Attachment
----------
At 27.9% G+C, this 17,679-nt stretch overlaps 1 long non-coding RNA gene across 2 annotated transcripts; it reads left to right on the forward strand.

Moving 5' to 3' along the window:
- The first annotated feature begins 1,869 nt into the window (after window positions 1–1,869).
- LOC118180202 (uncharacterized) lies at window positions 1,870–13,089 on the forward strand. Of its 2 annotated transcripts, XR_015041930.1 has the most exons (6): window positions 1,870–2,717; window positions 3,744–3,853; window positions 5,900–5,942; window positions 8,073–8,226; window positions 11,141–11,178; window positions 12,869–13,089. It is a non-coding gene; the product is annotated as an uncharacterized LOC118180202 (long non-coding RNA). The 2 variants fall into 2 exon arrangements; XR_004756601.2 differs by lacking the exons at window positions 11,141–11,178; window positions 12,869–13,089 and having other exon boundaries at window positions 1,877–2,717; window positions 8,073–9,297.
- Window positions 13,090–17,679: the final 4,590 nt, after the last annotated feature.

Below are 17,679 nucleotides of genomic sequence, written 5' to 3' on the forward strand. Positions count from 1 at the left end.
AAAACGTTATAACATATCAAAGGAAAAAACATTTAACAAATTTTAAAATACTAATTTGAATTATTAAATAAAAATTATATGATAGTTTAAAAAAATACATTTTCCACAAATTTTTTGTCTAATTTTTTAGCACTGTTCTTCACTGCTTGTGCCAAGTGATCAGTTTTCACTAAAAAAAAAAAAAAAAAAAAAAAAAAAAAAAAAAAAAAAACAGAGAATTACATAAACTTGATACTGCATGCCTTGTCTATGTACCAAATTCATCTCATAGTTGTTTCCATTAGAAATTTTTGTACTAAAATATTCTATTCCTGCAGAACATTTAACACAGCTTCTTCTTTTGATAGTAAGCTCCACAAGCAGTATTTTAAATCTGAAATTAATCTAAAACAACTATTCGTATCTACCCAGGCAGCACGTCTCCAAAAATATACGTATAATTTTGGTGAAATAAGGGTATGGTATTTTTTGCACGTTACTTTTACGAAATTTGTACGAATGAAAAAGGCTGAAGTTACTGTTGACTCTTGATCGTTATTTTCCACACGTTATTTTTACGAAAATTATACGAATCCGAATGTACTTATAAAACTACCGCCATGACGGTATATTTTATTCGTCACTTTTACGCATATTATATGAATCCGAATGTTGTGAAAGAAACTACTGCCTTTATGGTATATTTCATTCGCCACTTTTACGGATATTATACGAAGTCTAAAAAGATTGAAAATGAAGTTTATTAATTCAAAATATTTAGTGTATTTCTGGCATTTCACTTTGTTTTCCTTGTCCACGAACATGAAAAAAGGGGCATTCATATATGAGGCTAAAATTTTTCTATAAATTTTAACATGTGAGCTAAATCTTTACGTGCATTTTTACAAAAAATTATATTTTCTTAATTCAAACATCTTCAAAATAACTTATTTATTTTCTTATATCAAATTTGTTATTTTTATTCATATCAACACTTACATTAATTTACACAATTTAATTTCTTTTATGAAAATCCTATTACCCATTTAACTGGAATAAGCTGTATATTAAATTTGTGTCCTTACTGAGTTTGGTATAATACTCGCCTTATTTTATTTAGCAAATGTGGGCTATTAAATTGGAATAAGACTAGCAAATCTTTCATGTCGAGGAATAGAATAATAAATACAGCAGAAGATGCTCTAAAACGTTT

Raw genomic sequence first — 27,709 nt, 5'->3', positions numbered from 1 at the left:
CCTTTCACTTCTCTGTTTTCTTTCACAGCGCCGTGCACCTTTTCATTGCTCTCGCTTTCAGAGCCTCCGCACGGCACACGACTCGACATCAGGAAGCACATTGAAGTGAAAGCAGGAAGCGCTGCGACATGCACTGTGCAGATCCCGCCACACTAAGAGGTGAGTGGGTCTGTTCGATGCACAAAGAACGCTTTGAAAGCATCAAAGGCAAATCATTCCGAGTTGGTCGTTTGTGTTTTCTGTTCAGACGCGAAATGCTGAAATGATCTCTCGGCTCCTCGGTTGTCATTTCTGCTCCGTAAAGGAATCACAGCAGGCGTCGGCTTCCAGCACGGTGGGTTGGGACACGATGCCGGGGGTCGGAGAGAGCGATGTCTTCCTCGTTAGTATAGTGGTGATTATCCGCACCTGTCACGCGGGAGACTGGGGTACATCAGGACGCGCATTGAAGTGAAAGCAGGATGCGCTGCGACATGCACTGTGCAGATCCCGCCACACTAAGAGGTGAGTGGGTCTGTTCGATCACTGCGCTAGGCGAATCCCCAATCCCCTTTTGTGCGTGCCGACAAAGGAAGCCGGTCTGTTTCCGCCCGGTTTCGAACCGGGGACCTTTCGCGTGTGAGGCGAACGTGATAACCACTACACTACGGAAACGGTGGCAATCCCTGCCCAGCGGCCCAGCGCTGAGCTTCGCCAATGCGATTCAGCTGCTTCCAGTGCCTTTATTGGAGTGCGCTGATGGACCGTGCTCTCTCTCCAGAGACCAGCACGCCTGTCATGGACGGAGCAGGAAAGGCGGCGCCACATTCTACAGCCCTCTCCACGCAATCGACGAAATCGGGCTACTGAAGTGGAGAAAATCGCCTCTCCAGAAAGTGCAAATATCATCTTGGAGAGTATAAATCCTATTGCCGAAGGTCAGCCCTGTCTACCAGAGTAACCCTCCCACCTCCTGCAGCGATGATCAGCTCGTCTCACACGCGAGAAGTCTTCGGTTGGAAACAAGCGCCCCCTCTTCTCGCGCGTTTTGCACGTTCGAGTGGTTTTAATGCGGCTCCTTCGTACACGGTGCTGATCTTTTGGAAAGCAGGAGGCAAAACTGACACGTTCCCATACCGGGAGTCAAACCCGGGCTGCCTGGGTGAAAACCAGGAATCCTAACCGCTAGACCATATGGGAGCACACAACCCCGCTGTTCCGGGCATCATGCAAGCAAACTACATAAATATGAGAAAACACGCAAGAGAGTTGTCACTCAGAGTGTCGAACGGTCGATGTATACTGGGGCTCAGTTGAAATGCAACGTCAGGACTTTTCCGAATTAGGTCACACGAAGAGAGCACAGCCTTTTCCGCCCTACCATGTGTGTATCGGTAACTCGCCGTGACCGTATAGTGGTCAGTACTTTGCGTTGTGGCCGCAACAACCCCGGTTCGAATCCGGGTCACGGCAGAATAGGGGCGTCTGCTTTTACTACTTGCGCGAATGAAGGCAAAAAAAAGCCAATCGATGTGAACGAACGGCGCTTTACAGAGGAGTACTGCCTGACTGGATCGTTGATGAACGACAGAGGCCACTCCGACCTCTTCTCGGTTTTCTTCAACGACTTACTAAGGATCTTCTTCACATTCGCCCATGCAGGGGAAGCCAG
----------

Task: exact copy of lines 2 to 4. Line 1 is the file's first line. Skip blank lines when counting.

Moving 5' to 3' along the window:
- The first annotated feature begins 1,869 nt into the window (after window positions 1–1,869).
- LOC118180202 (uncharacterized) lies at window positions 1,870–13,089 on the forward strand. Of its 2 annotated transcripts, XR_015041930.1 has the most exons (6): window positions 1,870–2,717; window positions 3,744–3,853; window positions 5,900–5,942; window positions 8,073–8,226; window positions 11,141–11,178; window positions 12,869–13,089. It is a non-coding gene; the product is annotated as an uncharacterized LOC118180202 (long non-coding RNA). The 2 variants fall into 2 exon arrangements; XR_004756601.2 differs by lacking the exons at window positions 11,141–11,178; window positions 12,869–13,089 and having other exon boundaries at window positions 1,877–2,717; window positions 8,073–9,297.